For teachers who want to learn something new, NCCAT offers seminar topics relevant to many subject areas, including the arts and humanities, physical sciences, social studies, technology, and health and fitness. The seminars, usually five days in duration, provide intellectual and creative renewal, opportunities for research, scholarly pursuits and professional networking. The seminars are aligned with the North Carolina Standard Course of Study, the state curriculum for public schools. All seminars are offered at no cost to teachers or to their school systems. The cost for a substitute teacher while the participant is attending the seminar is also paid by the state.

For beginning teachers in their second or third year in the classroom, NCCAT is offering four five-day seminars specially designed for teachers new to the profession. These seminars (Jan. 7–11; Feb. 4–9; and March 3–7 in Cullowhee; and April 28–May 2 in Ocracoke) will focus on the best practices in educational theory as well as tips, tools and techniques to help teachers promote student success.

Other seminars for teachers will examine ways to enrich the science and math curriculum and to explore inclusion of other disciplines. “NASCAR: Science on the Race Track” (Jan. 27–Feb. 1, Randleman) will incorporate aspects of not only the math and physics involved on the race track, but also the economics, artwork, public relations and technology that have expanded NASCAR to the cultural status it has today. “Sea Level Rise: The Impact of Climate Change on the Outer Banks” (Feb. 11–15, Ocracoke) addresses the growing concern of global warming and climate change by encouraging firsthand exploration of the effect on North Carolina’s outer banks.

To find out more about participating in an NCCAT seminar, teachers should call 800-922-0482


Christmas Gifts Stolen

A Wilkes family preparing to head to Tennessee for the Christmas holiday found themselves the victim of a break-in, before they even got out of town. Amber Scott tells sheriff deputies she had packed up to leave for the holiday, and had put all her gifts into a large trash can for easy handling. She left to run an errand to a friend's house and was gone about half an hour, and when she got home, she found the trash can had been taken from just inside the back door. Over 570-dollars wroth of presents, including three Nintendo systems and games, were taken. Neighbors described seeing a light blue car leave the area not long before she got back home. She recognized the description of the car, but did not know the name of the owner. SHe was able to tell deputies where she'd seen the car before, though. They continue their investigation.


Chemical Rules May Affect Farmers

Agriculture Commissioner Steve Troxler reminds farmers and agribusinesses that store certain chemicals that they may be affected by a new U.S. Department of Homeland Security regulation. The new rule requires facilities that fall under the guidelines to fill out an assessment form or face possible penalties.

“North Carolina farmers and agribusinesses storing fertilizers, pesticides and other chemicals might be affected by this regulation. We want farmers to be aware of this change and review their materials to see if they need to complete an assessment form or not,” Troxler said. “The deadline for filling out the required form is Jan. 19, so every farmer needs to look at the list and quantities of chemicals involved as quickly as possible to be sure they are in compliance. Farmers with questions about the requirements should contact the U.S. Department of Homeland Security.”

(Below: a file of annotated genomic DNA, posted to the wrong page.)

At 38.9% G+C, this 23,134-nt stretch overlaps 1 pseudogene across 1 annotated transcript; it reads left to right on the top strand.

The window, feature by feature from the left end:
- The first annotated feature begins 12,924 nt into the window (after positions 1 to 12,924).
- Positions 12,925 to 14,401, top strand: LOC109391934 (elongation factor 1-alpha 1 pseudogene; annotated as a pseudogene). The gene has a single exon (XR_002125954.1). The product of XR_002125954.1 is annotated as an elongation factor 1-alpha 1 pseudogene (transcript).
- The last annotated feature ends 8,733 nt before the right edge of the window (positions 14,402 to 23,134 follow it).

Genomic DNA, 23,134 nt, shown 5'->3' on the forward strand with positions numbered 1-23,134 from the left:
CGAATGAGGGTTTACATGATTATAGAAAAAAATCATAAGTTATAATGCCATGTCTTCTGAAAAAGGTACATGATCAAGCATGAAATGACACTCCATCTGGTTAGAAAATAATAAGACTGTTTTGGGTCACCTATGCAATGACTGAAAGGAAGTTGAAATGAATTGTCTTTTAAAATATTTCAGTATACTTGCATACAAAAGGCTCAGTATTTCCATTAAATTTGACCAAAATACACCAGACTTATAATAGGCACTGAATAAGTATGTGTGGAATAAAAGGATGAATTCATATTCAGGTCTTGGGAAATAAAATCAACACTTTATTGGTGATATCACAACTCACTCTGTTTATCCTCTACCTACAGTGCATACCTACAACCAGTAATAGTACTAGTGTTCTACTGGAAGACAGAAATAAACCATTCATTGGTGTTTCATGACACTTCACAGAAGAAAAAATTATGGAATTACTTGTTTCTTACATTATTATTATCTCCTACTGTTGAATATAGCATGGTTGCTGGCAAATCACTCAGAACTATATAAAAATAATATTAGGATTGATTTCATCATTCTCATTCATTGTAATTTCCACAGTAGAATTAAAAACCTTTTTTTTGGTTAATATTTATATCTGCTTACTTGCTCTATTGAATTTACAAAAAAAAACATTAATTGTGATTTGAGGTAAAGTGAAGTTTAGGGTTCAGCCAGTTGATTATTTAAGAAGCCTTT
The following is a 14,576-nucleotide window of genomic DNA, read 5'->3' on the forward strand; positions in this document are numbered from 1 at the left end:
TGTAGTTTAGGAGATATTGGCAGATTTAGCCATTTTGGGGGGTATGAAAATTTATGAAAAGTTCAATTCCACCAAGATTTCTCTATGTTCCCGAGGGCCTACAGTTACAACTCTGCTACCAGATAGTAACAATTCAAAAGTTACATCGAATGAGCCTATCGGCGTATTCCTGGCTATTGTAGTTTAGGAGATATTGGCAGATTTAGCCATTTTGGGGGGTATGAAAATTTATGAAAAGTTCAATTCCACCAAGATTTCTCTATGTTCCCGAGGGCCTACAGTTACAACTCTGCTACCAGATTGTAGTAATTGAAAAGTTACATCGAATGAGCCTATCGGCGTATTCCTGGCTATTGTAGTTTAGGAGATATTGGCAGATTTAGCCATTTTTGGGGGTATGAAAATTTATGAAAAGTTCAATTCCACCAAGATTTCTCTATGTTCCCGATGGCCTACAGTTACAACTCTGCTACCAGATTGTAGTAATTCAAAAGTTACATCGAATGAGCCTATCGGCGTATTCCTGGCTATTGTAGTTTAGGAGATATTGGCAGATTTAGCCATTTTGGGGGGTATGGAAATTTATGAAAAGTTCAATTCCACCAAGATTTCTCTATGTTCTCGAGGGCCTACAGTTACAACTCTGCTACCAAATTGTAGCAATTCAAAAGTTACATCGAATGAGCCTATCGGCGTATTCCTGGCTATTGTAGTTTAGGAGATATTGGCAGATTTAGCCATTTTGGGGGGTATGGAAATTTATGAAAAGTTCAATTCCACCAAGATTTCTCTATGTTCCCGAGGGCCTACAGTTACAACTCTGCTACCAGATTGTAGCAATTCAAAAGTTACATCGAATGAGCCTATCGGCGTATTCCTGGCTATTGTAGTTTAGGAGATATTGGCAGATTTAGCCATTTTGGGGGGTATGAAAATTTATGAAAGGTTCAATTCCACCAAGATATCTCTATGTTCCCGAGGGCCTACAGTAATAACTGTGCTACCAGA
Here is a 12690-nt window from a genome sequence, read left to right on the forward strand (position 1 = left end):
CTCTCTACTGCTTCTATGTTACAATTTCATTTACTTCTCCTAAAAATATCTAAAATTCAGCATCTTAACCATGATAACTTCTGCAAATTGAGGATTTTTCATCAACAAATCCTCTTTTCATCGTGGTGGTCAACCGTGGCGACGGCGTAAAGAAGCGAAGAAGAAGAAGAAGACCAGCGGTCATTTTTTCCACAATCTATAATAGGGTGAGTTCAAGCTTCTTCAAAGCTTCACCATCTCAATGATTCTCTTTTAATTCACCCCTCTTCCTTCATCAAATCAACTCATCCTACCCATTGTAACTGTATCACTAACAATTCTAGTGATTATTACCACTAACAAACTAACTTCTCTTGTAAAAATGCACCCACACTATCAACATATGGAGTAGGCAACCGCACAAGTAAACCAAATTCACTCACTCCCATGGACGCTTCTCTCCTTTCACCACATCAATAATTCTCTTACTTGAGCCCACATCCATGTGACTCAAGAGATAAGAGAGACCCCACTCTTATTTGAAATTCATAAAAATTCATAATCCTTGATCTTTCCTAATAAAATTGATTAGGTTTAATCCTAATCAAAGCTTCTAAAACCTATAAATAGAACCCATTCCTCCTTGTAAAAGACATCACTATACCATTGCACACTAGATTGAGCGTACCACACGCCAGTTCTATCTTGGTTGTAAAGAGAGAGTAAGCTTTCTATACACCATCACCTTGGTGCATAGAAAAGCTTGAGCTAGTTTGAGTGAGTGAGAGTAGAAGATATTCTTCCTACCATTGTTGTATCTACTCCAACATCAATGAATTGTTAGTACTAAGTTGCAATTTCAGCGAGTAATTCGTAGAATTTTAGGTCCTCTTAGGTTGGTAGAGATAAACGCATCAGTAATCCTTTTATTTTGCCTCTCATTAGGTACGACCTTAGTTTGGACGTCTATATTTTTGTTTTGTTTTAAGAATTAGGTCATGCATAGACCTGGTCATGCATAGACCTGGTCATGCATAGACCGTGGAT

In an effort to increase the security of high-risk chemical facilities, the Department of Homeland Security recently released a list of chemicals that, if possessed by a facility in a specified quantity, would require them to complete a Chemical Security Anti-Terrorism Top-Screen assessment.

Information on how to register in order to complete the assessment is available on the Department of Homeland Security’s Web site.


Suspected Explosives from Boone House, Aren't

Local authorities have finished their testing on the suspected explosive device taken from a home in Boone last week. Members of the Wilkes bomb squad were called to assist Boone police in removing the device, which had been reported in an abandoned house early last week. As we told you at the time, the bomb squad removed what appeared to be blasting caps and blocks of a substance that closely resembled C-4 plastic explosive. Through their testing in the past 10 days, authorities have determined the items were not an explosive device. What initially appeared to be blasting caps are some sort of electric thermostat or bi-metal thermocouple device, and the blocks turned out to be modeling clay. Multiple tests have returned negative results for any traces of explosive material. Now that tests are complete on the local level, the materials are being forwarded to the State Bureau of Investigation's lab for confirmation of the result. Authorities say the investigation is still open.


Easley: Conserve Water or Pay More for It

Governor Mike Easley urged local governments Thursday to charge hefty prices to residents who use more water than necessary as state leaders look at ways to curtail a worsening drought. The plan would keep prices low for necessary water use but "significantly" raise the price of water on customers who use excessive amounts, Easley said. He wants the plan to remain permanent for long-term conservation.
"I hope statewide that we can get all of our municipalities to adopt that conservation pricing strategy," Easley said during a meeting of the Drought Management Advisory Council, a panel of local and state officials. "I hope people will understand it and know that they have to conserve. The water bill will certainly be one more reminder." Water usage dropped about 30% between August and the end of October after Easley issued a call to cut water usage by 50%. But water use has crept back up, Easley said.
The U.S. Drought Monitor released a report Thursday that said about two-thirds of the state is under exceptional drought conditions, the most intense category. The remainder of the state -- small sections along the Virginia border and much of the coast -- are classified in extreme or severe drought.